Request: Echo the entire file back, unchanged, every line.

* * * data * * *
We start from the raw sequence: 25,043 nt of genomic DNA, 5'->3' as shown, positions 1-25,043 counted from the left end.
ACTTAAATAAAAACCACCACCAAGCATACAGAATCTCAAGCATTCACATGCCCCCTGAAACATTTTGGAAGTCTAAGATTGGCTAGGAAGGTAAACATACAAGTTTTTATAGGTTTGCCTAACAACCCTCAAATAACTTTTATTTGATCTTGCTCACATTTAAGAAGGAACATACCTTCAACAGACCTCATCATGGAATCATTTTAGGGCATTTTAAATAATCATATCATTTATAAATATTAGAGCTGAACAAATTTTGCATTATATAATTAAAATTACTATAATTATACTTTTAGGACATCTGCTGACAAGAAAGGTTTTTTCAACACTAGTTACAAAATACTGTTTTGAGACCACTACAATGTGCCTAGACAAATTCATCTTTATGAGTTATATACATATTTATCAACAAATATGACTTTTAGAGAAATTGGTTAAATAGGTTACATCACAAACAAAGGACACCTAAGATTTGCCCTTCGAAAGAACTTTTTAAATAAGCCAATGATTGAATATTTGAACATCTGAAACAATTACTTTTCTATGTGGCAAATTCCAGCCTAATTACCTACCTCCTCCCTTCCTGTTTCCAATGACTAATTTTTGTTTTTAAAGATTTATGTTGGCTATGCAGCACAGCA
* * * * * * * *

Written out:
We start from the raw sequence: 25,043 nt of genomic DNA, 5'->3' as shown, positions 1-25,043 counted from the left end.
ACTTAAATAAAAACCACCACCAAGCATACAGAATCTCAAGCATTCACATGCCCCCTGAAACATTTTGGAAGTCTAAGATTGGCTAGGAAGGTAAACATACAAGTTTTTATAGGTTTGCCTAACAACCCTCAAATAACTTTTATTTGATCTTGCTCACATTTAAGAAGGAACATACCTTCAACAGACCTCATCATGGAATCATTTTAGGGCATTTTAAATAATCATATCATTTATAAATATTAGAGCTGAACAAATTTTGCATTATATAATTAAAATTACTATAATTATACTTTTAGGACATCTGCTGACAAGAAAGGTTTTTTCAACACTAGTTACAAAATACTGTTTTGAGACCACTACAATGTGCCTAGACAAATTCATCTTTATGAGTTATATACATATTTATCAACAAATATGACTTTTAGAGAAATTGGTTAAATAGGTTACATCACAAACAAAGGACACCTAAGATTTGCCCTTCGAAAGAACTTTTTAAATAAGCCAATGATTGAATATTTGAACATCTGAAACAATTACTTTTCTATGTGGCAAATTCCAGCCTAATTACCTACCTCCTCCCTTCCTGTTTCCAATGACTAATTTTTGTTTTTAAAGATTTATGTTGGCTATGCAGCACAGCA